Described by the Telegraph as the ultimate love letter to road cycling, The Road Book is proud to present The Armchair Series, showcasing in their own words what our customers most love about The Road Book and how it is a must for the discerning cycling nerd.
Jukka Rajala (Finland)
I live in a country where the most popular sport is, as I understand, sort of kendo on ice – they call it hockey. A cyclist here is an anomaly, cycling as a sport is even rarer and a person who follows cycling races is practically unheard of. I don’t care to watch hockey, soccer or any other major sports, but I admire cycling endlessly. In my bookshelf there’s a large section devoted to cycling books and among those books two red books stand out. They are constantly taken out and browsed, flicked and read. I’ve used them to support my fledging ego, even more fragile memory and a wonky desk. The Road Book, the epitome of cycling statistics, “the red brick”, is not a coffee table book, it is the coffee table.
In the early days of cycling, before there were live broadcasts, evening highlights or live tweeting, the was a reliance on accurate and creative writers when reporting the progress of a race or tactics. Modern racing is seen live, even from the most far flung locations of the world. Even if there’s no one watching on the roadside of a desert race, we can watch it from home and The Road Book is there to document and record all that. Now that we’re all wearing only pyjamas and leaving the house only when there’s a rumour of a new shipment of toilet paper at the local supermarket and all the road racing has been cancelled until the foreseeable future the records, The Road Book has proven to be the ultimate virtual season companion.
As no amount of Tour of Quarantine or Zwift racing raced or (god forbid) streamed can replace the beauty of a real bicycle race on a real road, I’ve taken to creating my own virtual season. With a creative combination of Twitter, Rouleur, old podcasts episodes, YouTube and The Road Book I’ve selected some of best racing of the last years into a small mental list of races and stages. This list I reorganize and revise every now and then by opening The Road Book and reading about a random stage or race.
And when the mood hits me, I open The Road Book on the table, find a recording of the race online, have a beer local to the race and relax watching the most beautiful sport in the world. The race description, results and weather data remind what to expect – I’ve seen the race most likely already before, so they’re not spoilers. With this information I can concentrate on following how tactics develop in the peloton, how a rider keeps trying to get into a breakaway ultimately failing and failing, how echelons are navigated and sailed, how the mountain goats are herded to the foot of the final climb and sprint trains choose their tracks on the final kilometres.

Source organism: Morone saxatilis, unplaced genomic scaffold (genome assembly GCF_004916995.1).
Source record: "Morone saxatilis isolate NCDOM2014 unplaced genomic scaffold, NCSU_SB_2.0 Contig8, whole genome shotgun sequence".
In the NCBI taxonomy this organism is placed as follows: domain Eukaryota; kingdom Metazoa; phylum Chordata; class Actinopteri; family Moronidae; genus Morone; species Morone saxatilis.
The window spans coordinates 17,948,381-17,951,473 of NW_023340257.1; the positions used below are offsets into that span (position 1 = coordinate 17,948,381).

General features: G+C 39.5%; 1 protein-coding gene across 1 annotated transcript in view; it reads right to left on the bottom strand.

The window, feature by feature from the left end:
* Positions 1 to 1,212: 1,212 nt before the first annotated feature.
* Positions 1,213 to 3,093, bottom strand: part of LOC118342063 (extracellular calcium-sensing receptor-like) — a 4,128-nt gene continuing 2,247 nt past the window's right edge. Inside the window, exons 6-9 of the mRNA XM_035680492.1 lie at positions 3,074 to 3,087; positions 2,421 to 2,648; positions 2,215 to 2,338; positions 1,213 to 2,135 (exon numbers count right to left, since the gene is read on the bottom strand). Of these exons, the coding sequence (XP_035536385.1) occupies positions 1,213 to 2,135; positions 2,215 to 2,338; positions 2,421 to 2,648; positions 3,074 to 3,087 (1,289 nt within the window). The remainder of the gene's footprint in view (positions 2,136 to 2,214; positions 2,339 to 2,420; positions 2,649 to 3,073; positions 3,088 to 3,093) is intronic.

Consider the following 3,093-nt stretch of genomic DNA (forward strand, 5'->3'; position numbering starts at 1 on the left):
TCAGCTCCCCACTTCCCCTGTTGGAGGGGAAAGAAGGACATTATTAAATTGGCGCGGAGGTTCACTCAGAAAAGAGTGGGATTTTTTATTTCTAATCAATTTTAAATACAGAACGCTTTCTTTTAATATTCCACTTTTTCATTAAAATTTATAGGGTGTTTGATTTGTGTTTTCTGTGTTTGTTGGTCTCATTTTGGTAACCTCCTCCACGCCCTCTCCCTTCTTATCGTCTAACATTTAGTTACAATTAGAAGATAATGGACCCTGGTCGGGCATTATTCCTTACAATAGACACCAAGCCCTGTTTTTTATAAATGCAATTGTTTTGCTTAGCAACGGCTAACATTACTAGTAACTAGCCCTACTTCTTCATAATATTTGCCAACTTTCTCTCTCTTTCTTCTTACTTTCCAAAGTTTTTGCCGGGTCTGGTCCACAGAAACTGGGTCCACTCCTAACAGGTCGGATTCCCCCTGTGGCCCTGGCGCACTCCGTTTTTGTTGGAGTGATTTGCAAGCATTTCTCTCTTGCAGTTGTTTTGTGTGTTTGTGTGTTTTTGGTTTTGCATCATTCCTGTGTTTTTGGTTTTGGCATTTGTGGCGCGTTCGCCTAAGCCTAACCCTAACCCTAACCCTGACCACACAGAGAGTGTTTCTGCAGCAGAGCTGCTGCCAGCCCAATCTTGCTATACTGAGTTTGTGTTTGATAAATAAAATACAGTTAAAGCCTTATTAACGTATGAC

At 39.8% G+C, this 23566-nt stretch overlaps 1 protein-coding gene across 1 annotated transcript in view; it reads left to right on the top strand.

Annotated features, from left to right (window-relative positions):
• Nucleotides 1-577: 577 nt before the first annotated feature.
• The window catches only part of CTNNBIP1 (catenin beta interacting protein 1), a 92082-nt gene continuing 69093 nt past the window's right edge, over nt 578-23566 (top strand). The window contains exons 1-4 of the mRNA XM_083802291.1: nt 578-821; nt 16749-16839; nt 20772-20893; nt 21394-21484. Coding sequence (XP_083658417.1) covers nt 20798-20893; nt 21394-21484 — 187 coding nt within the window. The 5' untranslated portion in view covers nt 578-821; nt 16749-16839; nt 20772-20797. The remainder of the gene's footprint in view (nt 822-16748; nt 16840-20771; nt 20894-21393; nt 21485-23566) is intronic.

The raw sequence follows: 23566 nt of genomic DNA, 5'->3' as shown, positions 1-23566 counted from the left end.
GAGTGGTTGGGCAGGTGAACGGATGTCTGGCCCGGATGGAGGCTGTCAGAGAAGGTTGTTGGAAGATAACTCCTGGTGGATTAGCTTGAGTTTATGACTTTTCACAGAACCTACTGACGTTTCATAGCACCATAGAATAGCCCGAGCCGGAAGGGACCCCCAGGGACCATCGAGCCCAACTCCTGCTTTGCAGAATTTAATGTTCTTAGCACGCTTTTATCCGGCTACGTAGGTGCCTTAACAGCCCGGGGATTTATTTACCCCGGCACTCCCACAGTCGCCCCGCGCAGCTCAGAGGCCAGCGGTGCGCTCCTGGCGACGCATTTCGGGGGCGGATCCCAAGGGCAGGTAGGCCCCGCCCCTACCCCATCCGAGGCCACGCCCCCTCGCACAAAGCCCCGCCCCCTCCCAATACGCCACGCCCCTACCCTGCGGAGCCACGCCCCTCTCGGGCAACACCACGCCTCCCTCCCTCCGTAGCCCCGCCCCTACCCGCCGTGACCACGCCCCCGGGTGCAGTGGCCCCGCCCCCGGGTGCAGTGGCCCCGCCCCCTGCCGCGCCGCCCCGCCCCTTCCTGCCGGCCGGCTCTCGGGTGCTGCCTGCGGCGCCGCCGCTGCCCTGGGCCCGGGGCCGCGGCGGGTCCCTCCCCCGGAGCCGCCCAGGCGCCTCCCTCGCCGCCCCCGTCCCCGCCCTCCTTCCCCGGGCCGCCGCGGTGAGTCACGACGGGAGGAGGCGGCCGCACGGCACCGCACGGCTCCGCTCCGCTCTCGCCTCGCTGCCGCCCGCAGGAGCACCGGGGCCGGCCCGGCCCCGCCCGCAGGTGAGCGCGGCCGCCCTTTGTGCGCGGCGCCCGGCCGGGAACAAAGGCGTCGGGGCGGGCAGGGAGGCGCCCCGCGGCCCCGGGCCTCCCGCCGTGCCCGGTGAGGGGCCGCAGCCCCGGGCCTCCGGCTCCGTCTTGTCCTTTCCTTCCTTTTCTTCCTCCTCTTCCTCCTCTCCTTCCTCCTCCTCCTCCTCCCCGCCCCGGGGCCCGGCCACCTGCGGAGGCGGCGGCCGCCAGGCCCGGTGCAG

Giro d’Italia 2018, stage 19. How could one forget that? I was on the edge of my chair in the office. Stage playing on a phone screen, headphones bringing the sounds of the race to me and the computer screen blanking as the screensaver turned on. I don’t think I worked a single billable hour that day.
Sagan crossing the line at Roubaix with rainbow on his chest. The way he surfed the cobbles, followed the right wheel and avoided the wrong ones. I remember how I was in my garage fiddling with my bikes, kids outside riding and playing and that race on a laptop screen on the workbench. It was a lovely spring day. All the colours, sounds and emotions come back to me from those black and white pages of The Road Book.
Even now, as I write this, the golden band on red book spine glows in the evening sun and calls me to lose hours reading about the cycling seasons past. Insight of a pro-rider, obscure statistics for that hipster race in Italy or the defining moment of a monument, it’s all there, between those lovely covers.
Of all the hours I’ve spent with The Road Book I’ve enjoyed each and every one. It extends the experience of a race from the road to my sofa just when I want it to. I do have one regret; I read all the columns from the latest edition during the first three days after I received the book – I should have saved some for now…